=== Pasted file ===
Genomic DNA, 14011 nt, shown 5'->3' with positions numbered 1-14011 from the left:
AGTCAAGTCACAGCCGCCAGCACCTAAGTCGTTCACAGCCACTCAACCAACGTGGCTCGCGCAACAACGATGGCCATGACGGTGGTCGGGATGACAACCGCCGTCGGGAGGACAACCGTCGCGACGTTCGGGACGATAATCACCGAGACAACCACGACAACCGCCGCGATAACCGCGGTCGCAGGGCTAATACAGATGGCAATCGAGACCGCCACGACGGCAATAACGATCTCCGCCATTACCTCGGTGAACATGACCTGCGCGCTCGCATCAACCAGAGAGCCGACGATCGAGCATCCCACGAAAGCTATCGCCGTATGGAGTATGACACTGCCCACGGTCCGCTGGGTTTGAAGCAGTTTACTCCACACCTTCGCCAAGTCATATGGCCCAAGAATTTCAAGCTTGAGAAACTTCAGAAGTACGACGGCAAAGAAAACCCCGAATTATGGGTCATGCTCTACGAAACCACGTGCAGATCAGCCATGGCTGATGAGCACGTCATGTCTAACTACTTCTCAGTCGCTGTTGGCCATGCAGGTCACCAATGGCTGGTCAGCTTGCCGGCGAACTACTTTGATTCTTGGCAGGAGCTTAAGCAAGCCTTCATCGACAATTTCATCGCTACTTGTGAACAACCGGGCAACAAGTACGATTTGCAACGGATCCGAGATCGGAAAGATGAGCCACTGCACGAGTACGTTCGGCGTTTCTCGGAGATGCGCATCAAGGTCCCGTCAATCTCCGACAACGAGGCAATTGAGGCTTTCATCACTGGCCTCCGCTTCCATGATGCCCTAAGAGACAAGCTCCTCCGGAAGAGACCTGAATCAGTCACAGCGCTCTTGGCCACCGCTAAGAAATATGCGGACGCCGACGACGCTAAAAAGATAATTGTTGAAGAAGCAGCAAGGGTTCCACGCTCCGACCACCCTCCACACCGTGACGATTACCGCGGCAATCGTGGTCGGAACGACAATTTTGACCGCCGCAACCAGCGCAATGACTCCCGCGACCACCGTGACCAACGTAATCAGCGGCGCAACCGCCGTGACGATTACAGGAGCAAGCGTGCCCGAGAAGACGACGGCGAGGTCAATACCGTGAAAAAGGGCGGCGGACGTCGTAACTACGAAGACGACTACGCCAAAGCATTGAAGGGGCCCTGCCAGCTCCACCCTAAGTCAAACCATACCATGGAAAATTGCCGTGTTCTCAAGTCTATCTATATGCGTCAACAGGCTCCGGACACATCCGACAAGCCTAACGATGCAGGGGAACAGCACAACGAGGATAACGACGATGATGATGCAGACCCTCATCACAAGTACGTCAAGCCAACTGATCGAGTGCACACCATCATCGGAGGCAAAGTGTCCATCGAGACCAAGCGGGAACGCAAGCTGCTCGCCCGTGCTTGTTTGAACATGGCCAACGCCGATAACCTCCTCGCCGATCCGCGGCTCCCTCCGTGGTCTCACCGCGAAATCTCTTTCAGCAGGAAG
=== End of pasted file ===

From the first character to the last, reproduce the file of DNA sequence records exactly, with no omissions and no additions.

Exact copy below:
Genomic DNA, 14011 nt, shown 5'->3' with positions numbered 1-14011 from the left:
AGTCAAGTCACAGCCGCCAGCACCTAAGTCGTTCACAGCCACTCAACCAACGTGGCTCGCGCAACAACGATGGCCATGACGGTGGTCGGGATGACAACCGCCGTCGGGAGGACAACCGTCGCGACGTTCGGGACGATAATCACCGAGACAACCACGACAACCGCCGCGATAACCGCGGTCGCAGGGCTAATACAGATGGCAATCGAGACCGCCACGACGGCAATAACGATCTCCGCCATTACCTCGGTGAACATGACCTGCGCGCTCGCATCAACCAGAGAGCCGACGATCGAGCATCCCACGAAAGCTATCGCCGTATGGAGTATGACACTGCCCACGGTCCGCTGGGTTTGAAGCAGTTTACTCCACACCTTCGCCAAGTCATATGGCCCAAGAATTTCAAGCTTGAGAAACTTCAGAAGTACGACGGCAAAGAAAACCCCGAATTATGGGTCATGCTCTACGAAACCACGTGCAGATCAGCCATGGCTGATGAGCACGTCATGTCTAACTACTTCTCAGTCGCTGTTGGCCATGCAGGTCACCAATGGCTGGTCAGCTTGCCGGCGAACTACTTTGATTCTTGGCAGGAGCTTAAGCAAGCCTTCATCGACAATTTCATCGCTACTTGTGAACAACCGGGCAACAAGTACGATTTGCAACGGATCCGAGATCGGAAAGATGAGCCACTGCACGAGTACGTTCGGCGTTTCTCGGAGATGCGCATCAAGGTCCCGTCAATCTCCGACAACGAGGCAATTGAGGCTTTCATCACTGGCCTCCGCTTCCATGATGCCCTAAGAGACAAGCTCCTCCGGAAGAGACCTGAATCAGTCACAGCGCTCTTGGCCACCGCTAAGAAATATGCGGACGCCGACGACGCTAAAAAGATAATTGTTGAAGAAGCAGCAAGGGTTCCACGCTCCGACCACCCTCCACACCGTGACGATTACCGCGGCAATCGTGGTCGGAACGACAATTTTGACCGCCGCAACCAGCGCAATGACTCCCGCGACCACCGTGACCAACGTAATCAGCGGCGCAACCGCCGTGACGATTACAGGAGCAAGCGTGCCCGAGAAGACGACGGCGAGGTCAATACCGTGAAAAAGGGCGGCGGACGTCGTAACTACGAAGACGACTACGCCAAAGCATTGAAGGGGCCCTGCCAGCTCCACCCTAAGTCAAACCATACCATGGAAAATTGCCGTGTTCTCAAGTCTATCTATATGCGTCAACAGGCTCCGGACACATCCGACAAGCCTAACGATGCAGGGGAACAGCACAACGAGGATAACGACGATGATGATGCAGACCCTCATCACAAGTACGTCAAGCCAACTGATCGAGTGCACACCATCATCGGAGGCAAAGTGTCCATCGAGACCAAGCGGGAACGCAAGCTGCTCGCCCGTGCTTGTTTGAACATGGCCAACGCCGATAACCTCCTCGCCGATCCGCGGCTCCCTCCGTGGTCTCACCGCGAAATCTCTTTCAGCAGGAAG